As Canadian police forces try to enforce a court injunction backing the construction of a natural gas pipeline through Wet’suwet’en territory, a First Nations group has vowed to not back down from protecting what they see as unceded land and their supporters have announced dozens of solidarity actions scheduled for Tuesday in cities across North America.
Ahead of the demonstrations in Canada and the United States, the Royal Canadian Mounted Police (RCMP) on Monday arrived at a checkpoint erected by the Indigenous land defenders designed to prevent TransCanada from constructing its Coastal GasLink pipeline through what the protesters have described as “some of the most beautiful and pristine territory in the world.”
“We are now preparing for a protracted struggle,” the protesters said in a statement before facing the RCMP. “The hereditary chiefs of the Wet’suwet’en and the land defenders holding the front lines have no intention of allowing Wet’suwet’en sovereignty to be violated.”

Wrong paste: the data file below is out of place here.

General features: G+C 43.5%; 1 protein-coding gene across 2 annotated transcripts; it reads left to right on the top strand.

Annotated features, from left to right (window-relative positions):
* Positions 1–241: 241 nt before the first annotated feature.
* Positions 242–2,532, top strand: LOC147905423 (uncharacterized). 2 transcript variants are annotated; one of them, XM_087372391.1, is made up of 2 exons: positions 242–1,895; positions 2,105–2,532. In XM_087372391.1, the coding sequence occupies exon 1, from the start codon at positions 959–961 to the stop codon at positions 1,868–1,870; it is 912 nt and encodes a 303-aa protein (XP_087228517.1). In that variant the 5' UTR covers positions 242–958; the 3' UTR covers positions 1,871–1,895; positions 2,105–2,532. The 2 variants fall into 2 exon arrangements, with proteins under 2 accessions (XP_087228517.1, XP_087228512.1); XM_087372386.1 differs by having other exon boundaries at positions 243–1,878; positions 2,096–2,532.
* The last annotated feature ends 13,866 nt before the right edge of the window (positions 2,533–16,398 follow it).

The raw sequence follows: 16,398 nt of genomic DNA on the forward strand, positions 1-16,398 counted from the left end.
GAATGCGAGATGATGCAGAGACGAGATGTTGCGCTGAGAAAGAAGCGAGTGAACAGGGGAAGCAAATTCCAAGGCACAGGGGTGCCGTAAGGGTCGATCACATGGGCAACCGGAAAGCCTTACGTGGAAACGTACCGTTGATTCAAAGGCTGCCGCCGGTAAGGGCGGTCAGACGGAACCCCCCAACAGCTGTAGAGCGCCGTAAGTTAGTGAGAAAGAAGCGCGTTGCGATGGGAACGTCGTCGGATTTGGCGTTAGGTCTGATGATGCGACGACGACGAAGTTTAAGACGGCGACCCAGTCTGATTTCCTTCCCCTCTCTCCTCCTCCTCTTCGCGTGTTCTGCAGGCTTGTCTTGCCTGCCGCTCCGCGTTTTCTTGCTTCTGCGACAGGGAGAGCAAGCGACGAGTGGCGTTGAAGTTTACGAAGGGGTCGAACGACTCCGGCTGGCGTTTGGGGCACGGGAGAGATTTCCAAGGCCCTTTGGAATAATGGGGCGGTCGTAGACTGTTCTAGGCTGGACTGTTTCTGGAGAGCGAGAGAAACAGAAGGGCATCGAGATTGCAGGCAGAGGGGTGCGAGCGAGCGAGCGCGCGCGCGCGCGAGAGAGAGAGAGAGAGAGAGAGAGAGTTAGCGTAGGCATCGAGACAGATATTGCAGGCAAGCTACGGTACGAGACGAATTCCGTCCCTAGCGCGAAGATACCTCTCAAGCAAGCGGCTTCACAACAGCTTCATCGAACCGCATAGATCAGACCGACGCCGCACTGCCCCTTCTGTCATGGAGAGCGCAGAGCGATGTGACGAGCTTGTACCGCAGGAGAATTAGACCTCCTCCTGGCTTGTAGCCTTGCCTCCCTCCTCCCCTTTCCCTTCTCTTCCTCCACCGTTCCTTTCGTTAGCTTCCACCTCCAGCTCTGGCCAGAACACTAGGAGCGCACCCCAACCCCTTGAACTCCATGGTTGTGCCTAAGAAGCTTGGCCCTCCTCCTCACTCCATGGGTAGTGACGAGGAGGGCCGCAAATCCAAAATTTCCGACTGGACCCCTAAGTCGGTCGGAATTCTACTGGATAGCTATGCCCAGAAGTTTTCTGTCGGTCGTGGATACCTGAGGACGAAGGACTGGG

While TransCanada maintains that it has reached all required agreements with the First Nation’s elected band council to construct the pipeline in the remote area of British Columbia, the Wet’suwet’en hereditary chiefs and their supporters assert that council authority only covers the reserve and doesn’t apply to the traditional lands that the Indigenous protesters are trying to protect.
As Chief Madeek, hereditary leader of the Wet’suwet’en nation’s Gidimt’en clan, told CBC, “They’re not the title holders or the caretakers of the land. The hereditary chiefs are.”
Summing up the Indigenous group’s opposition to the pipeline company’s sustained effort to move forward with construction, Madeek declared at a news conference on Sunday, “We want them right off Wet’suwet’en territory.”
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